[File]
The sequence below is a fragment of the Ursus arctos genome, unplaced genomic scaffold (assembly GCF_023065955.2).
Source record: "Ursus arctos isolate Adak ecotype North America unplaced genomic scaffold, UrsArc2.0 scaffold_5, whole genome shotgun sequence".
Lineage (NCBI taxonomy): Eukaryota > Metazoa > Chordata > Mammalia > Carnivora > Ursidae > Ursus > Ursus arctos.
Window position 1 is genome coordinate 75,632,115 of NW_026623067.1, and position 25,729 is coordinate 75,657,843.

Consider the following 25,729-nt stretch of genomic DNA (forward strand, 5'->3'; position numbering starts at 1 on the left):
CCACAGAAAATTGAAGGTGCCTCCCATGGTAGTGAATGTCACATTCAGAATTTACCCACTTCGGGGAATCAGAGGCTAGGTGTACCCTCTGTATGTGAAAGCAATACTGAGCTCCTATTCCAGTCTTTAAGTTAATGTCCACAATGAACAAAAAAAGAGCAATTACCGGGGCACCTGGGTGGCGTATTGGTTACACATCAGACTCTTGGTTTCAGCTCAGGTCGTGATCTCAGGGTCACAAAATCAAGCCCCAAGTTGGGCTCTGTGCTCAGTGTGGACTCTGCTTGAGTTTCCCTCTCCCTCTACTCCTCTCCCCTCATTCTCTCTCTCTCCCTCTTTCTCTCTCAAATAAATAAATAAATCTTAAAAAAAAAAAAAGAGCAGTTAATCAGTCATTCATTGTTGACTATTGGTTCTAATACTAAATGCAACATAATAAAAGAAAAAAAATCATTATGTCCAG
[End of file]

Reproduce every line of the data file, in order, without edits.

The sequence below is a fragment of the Ursus arctos genome, unplaced genomic scaffold (assembly GCF_023065955.2).
Source record: "Ursus arctos isolate Adak ecotype North America unplaced genomic scaffold, UrsArc2.0 scaffold_5, whole genome shotgun sequence".
Lineage (NCBI taxonomy): Eukaryota > Metazoa > Chordata > Mammalia > Carnivora > Ursidae > Ursus > Ursus arctos.
Window position 1 is genome coordinate 75,632,115 of NW_026623067.1, and position 25,729 is coordinate 75,657,843.

Consider the following 25,729-nt stretch of genomic DNA (forward strand, 5'->3'; position numbering starts at 1 on the left):
CCACAGAAAATTGAAGGTGCCTCCCATGGTAGTGAATGTCACATTCAGAATTTACCCACTTCGGGGAATCAGAGGCTAGGTGTACCCTCTGTATGTGAAAGCAATACTGAGCTCCTATTCCAGTCTTTAAGTTAATGTCCACAATGAACAAAAAAAGAGCAATTACCGGGGCACCTGGGTGGCGTATTGGTTACACATCAGACTCTTGGTTTCAGCTCAGGTCGTGATCTCAGGGTCACAAAATCAAGCCCCAAGTTGGGCTCTGTGCTCAGTGTGGACTCTGCTTGAGTTTCCCTCTCCCTCTACTCCTCTCCCCTCATTCTCTCTCTCTCCCTCTTTCTCTCTCAAATAAATAAATAAATCTTAAAAAAAAAAAAAGAGCAGTTAATCAGTCATTCATTGTTGACTATTGGTTCTAATACTAAATGCAACATAATAAAAGAAAAAAAATCATTATGTCCAG